As seen in the above table, we have sorted customers by recency, with the most recent purchasers at the top. Since customers are assigned scores from 1-5, the top 20% of customers (customer 12, 11, 1) receive a recency score of 5, the next 20% (the next 3 customers 15, 2, 7) a score of 4, and so on.
Similarly, we can then sort customers by frequency from most to least frequent, assigning the top 20% a frequency score of 5, etc. For the monetary factor, the top 20% of customers (big spenders) will be assigned a score of 5 and the lowest 20% a score of 1. These F and M scores are summarized below:
Finally, we can rank these customers by combining their individual R, F, and M rankings to arrive at an aggregated RFM score. This RFM score, displayed in the table below, is simply the average of the individual R, F, and M scores, obtained by giving equal weights to each RFM attribute.
Recency, Frequency, and Monetary Analysis
The next question that arises is: Is it fair to average out the individual R, F, and M scores for each customer and assign them to RFM segment, as per their purchase or engagement behavior?
Depending on the nature of your businesses, you might increase or decrease the relative importance of each RFM variable to arrive at the final score. For example:
- In a consumer durables business, the monetary value per transaction is normally high but frequency and recency is low. For example, you can’t expect a customer to purchase a refrigerator or air conditioner on a monthly basis. In this case, a marketer could give more weight to monetary and recency aspects rather than the frequency aspect.
- In a retail business selling fashion/cosmetics, a customer who searches and purchases products every month will have a higher recency and frequency score than monetary score. Accordingly, the RFM score could be calculated by giving more weight to R and F scores than M.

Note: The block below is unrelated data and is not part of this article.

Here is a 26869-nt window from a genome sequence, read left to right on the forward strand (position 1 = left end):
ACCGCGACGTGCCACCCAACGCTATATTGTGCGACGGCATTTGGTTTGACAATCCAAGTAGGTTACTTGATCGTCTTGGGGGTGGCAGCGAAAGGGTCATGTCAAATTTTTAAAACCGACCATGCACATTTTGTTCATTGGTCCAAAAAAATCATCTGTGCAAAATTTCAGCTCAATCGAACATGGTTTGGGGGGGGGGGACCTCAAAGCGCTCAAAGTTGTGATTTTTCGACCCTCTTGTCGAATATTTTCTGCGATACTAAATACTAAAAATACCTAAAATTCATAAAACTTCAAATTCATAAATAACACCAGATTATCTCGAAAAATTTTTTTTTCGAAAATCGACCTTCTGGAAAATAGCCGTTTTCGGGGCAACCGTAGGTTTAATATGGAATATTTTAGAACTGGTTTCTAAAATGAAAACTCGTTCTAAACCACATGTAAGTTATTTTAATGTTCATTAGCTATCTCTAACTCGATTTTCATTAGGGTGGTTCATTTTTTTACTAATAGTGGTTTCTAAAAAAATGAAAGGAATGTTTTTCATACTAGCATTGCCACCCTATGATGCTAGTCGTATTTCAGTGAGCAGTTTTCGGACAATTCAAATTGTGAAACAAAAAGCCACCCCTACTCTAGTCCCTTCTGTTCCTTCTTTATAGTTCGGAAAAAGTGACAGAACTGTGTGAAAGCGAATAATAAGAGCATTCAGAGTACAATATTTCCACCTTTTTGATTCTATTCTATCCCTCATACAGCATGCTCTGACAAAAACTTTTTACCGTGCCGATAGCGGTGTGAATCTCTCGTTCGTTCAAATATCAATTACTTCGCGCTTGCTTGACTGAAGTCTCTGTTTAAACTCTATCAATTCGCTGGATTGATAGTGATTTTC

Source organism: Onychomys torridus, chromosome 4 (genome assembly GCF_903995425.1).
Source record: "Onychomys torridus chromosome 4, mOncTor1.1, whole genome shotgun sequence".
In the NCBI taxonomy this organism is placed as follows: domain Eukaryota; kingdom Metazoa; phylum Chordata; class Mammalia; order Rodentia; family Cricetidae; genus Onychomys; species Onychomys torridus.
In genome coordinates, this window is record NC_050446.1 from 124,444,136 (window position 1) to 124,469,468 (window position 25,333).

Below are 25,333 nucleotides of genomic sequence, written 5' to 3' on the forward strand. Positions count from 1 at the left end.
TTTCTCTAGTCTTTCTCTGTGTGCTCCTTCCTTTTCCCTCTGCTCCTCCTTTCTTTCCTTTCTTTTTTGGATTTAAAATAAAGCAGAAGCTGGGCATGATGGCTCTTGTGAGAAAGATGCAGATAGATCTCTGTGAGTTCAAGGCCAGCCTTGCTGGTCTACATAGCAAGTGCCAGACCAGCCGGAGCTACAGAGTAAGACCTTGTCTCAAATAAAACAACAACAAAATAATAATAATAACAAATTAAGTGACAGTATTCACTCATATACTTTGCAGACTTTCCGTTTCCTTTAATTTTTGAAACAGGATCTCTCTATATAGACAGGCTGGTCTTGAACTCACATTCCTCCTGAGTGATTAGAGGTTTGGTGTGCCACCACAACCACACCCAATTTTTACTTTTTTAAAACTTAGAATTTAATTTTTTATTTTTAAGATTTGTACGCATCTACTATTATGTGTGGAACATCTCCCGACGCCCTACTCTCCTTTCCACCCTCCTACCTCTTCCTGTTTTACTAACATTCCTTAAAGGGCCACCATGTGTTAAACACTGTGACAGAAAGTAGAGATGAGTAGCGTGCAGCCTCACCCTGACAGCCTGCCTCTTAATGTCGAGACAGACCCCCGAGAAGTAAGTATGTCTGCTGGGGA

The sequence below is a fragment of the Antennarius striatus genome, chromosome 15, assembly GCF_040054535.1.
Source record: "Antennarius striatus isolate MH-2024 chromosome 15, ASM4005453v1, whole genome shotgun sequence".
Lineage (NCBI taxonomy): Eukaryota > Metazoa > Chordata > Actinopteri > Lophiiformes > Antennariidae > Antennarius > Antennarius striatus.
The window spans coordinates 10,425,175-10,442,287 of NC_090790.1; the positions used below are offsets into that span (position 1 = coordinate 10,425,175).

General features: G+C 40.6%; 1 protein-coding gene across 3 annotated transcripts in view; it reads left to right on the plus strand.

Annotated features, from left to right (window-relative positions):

- For content apps like Hotstar or Netflix, a binge-watcher will have a longer session length than a mainstream consumer watching at regular intervals. For bingers, engagement and frequency could be given more importance than recency, and for mainstreamers, recency and frequency can be given higher weights than engagement to arrive at the RFE score.
This simple approach of scaling customers from 1-5 will result in, at the most, 125 different RFM scores (5x5x5), ranging from 111(lowest) to 555(highest). Each RFM cell will differ in size and vary from one another, in terms of the customer’s key habits, captured in the RFM score. Obviously, marketers can’t analyze all 125 segments individually if each RFM cell is considered a segment, and it’s difficult and overwhelming to visualize this imaginary 3D cube!
In general, the monetary aspect of RFM is viewed as an aggregation metric for summarizing transactions or aggregate visit length. Therefore, these 125 RFM segments can be reduced to 25 segments by using just R and F scores.
Create score-based segments
Categorizing the users and put them into segments is the last step of our effort. There are various approaches and we advise each business to review 125 segments and define its 11 categories, normally we conduct a workshop session in order to guide the process. The table below is something which we recommend to be used as a starting point and is not perfectly suited for all projects as your customer composition might drastically differ. Therefore, use the table as a starting point and if needed make the necessary adjustments.
|Champions||555, 554, 544, 545, 454, 455, 445|
|Loyal||543, 444, 435, 355, 354, 345, 344, 335|
|Potential Loyalist||553, 551, 552, 541, 542, 533, 532, 531, 452, 451, 442, 441, 431, 453, 433, 432, 423, 353, 352, 351, 342, 341, 333, 323|
|New Customers||512, 511, 422, 421 412, 411, 311|
|Promising||525, 524, 523, 522, 521, 515, 514, 513, 425,424, 413,414,415, 315, 314, 313|